Freeze-Disturbance effects on biomass allocation in expansion of Black Mangrove (Avicennia Germinans) along a latitudinal gradient in Texas

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Abstract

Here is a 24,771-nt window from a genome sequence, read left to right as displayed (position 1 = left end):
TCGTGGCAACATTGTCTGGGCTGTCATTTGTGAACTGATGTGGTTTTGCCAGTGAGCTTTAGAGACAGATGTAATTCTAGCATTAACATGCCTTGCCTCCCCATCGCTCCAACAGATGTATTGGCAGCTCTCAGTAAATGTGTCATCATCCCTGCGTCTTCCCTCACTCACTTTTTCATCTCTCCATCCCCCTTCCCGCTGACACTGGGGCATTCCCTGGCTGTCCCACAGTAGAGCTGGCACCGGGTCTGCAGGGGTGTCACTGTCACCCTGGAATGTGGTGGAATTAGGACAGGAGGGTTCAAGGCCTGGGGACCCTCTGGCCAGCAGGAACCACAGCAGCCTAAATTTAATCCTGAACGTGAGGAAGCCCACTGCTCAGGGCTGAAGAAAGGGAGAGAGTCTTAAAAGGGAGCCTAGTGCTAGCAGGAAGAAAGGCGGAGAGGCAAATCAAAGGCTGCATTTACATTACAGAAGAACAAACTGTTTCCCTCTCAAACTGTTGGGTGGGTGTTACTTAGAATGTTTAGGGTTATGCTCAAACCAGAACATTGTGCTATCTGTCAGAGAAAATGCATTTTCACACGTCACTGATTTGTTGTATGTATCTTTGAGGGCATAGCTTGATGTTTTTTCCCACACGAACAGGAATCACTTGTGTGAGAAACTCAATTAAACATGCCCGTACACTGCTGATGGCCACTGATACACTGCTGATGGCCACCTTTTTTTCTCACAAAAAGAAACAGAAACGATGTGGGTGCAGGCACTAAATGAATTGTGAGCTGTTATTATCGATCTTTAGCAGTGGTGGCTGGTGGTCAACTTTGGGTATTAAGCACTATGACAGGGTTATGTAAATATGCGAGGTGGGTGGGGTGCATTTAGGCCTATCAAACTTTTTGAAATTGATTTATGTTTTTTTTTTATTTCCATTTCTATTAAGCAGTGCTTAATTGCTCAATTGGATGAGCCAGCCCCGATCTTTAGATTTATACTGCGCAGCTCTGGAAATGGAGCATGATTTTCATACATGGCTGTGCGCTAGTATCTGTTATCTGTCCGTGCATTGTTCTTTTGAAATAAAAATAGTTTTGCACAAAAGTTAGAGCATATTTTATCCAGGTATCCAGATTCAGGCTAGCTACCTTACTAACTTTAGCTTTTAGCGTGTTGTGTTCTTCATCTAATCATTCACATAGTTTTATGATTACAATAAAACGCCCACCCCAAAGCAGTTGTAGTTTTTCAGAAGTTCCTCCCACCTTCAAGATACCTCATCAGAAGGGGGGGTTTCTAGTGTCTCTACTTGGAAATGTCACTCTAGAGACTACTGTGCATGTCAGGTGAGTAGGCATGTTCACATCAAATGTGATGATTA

In response to warming minimum temperatures, Avicennia germinans is encroaching poleward on the Texas Gulf Coast (TGC) into saline marshes dominated by Spartina alterniflora and Batis maritima. Increased Avicennia cover provides greater protection from soil subsidence and shoreline retreat. However, intense freeze disturbances cause widespread mangrove mortality reversing succession, and increasing the risk of soil subsidence and shoreline retreat due to the loss of below-ground biomass. We conducted a “natural experiment of opportunity” to measure below- and above-ground biomass allocation in Avicennia recovering from catastrophic disturbance caused by the 2021 Winter Storm Uri at sites along a freeze-disturbance gradient across the South and Central TGC. Port O’Connor (28.46°N) was the most severely affected site, Cohn Preserve on Mustang Island (27.71°N) was moderately affected, and Laguna Atascosa National Wildlife Refuge (26.35°N) was minimally affected (min. temp. °C ~ -9.0, ~ -7.4, ~ -5.5 respectively). A second freeze event occurred in December 2022 that severely affected Port O’Connor and moderately affected Cohn Preserve (min. temp. °C ~ -6.6, ~ -5.8 respectively). In an additional methods experiment, we quantified differences in root productivity in in-growth cores containing either peat moss or local substrate at each site. Multiple root ingrowth cores were inserted near the canopy edge of isolated Avicennia shrubs (n=6; 5 at Port O’Connor) at the three sites and collected at 4-month intervals (total cores = 102). Root productivity (g * (m-2 day1)) assessed in a one-way ANOVA and Tukey multiple comparisons, increased with increasing freeze-disturbance effects (F2,28 = 6.386, p<0.01, Port O’Connor: mean = 0.192, sd = 0.188, Cohn Preserve: mean = 0.065, sd = 0.081, Laguna Atascosa: mean = 0.047, sd = 0.089). Using the below-and above-ground relative growth rates to assess the root:shoot biomass allocation ratio, we found an increasing ratio (greater roots to shoots) with increased freeze disturbance (one-way ANOVA and Tukey HSD tests, F2,12 = 6.049, p<0.05, Port O’Connor: mean = 0.191, sd = 0.118, Cohn Preserve: mean = 0.061, sd = 0.066, Laguna Atascosa: mean = 0.015, sd = 0.01). Further, we found no clear trend in quantity or variability in root productivity between native and peat moss substrate types in root ingrowth cores for root biomass at any site (F2, 53 = 0.021, p=0.8). However, peat moss ingrowth cores did consistently have less root necromass after the Dec. 2022 freeze suggesting better survival or lower turnover. Peat moss ingrowth cores contained lower quantities of live root biomass indicating higher rates of root mortality or a stunting effect on root productivity post-second freeze. This finding suggests that cumulative impacts of two freezes occurring less than two years apart are greater than the effects of individual freezes. Increasing root productivity with greater freeze disturbance suggests that recovering standing root biomass may be important for the recovery of above-ground biomass in freeze affected Avicennia. Rapid recovery of below-ground biomass will also contribute to ameliorating rates of soil subsidence and shoreline retreat. Lastly, we found that peat moss is a viable substrate type for future root ingrowth studies if the focus of the study is on total root biomass. However, if a second freeze event occurs during the root ingrowth study, there may be unequal effects between peat moss and local substrate.

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